The International Grains Council, in one of the first attempts to quantify the damage to European wheat from harvest-time rains, forecast a jump in feed use, as it lifted its estimates for world grains production.
The intergovernmental group, raising by 2m tonnes to 699m tonnes its forecast for world wheat consumption in 2014-15, said that the upgrade was down to raised expectations for use of the grain in livestock feed.
"This is mostly in the European Union, where harvest quality has suffered from untimely rains," the council said, raising by 2.0m tonnes to 49.5m tonnes its estimate for bloc's feed consumption for the season.
That represents a rise of 14% year on year, albeit in line with historical levels, and reflects the setback to quality from late rains which, in encouraging sprouting in ripe grains, are rendering much EU output, particularly in top producer France, fit only for animal feed.
Indeed, the IGC also noted that even though wheat prices overall have fallen some 6% this month, "top-grade milling quotations were underpinned by reports of quality problems in some areas".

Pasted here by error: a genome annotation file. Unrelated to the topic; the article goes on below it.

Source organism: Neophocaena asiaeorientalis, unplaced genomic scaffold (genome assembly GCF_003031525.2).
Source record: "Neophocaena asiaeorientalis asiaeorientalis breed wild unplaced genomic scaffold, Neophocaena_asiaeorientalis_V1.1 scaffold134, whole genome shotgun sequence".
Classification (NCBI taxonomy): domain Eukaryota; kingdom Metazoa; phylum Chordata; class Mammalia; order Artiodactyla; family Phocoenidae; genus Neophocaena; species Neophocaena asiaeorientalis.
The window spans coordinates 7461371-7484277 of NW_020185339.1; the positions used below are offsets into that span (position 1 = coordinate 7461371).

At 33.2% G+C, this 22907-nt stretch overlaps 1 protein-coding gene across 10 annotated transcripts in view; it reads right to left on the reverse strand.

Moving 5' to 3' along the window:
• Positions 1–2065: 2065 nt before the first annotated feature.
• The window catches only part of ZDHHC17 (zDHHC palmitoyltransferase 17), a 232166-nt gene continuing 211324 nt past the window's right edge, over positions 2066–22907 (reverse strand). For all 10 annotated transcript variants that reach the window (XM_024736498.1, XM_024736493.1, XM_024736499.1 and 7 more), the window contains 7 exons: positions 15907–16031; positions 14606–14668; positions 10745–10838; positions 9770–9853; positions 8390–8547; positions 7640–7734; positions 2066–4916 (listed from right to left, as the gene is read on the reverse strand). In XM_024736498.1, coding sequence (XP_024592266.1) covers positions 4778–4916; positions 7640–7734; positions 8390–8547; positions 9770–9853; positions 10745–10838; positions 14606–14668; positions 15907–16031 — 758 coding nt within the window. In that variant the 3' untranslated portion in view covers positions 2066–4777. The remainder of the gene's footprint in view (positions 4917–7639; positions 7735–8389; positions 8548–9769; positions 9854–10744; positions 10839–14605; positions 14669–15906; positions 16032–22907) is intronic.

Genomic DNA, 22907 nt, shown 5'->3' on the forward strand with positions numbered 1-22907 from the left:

Separately on Thursday, ADM Germany, formerly known as Toepfer International, underlined that French wheat was unlikely to meet quality specifications for meeting orders from Algeria, a major buyer of French supplies, prompting purchases from Germany and Poland to fill the void.
The rains have not, however, threatened quantity, with the IGC nudging higher its forecast for the EU wheat crop to 147m tonnes.
However, the main cause of an upgrade to 702m tonnes in the estimate for world wheat production was a 4.0m-tonne increase, to 55.0m tonnes, in the estimate for Russia's harvest.
And this estimate, including Crimea, could yet be raised further once more is known of the spring wheat crop, IGC analyst Amy Reynolds said, noting some estimates from other commentators above 60m tonnes.
"The results of the wheat harvest have been pretty good so far, but there are still some question marks," Ms Reynolds told Agrimoney.com.
The comments came as the IGC lifted by 10m tonnes to 1.959bn tonnes its forecast for global grains production in 2014-15, reflecting a 6m-tonne upgrade to the estimate for world corn output, besides the increased wheat harvest figure.
The council cited "favourable conditions for developing northern hemisphere crops, most notably in the US", the top corn producer.
The impact on world grain inventories will be an increase of 18m tonnes year on year to 419m tonnes at the close of 2014-15, a 15-year high, and an increase down in the main to surging corn stocks.
Global corn inventories will rise by 18m tonnes to 187m tonnes over the season, 7m tonnes more than expected last month.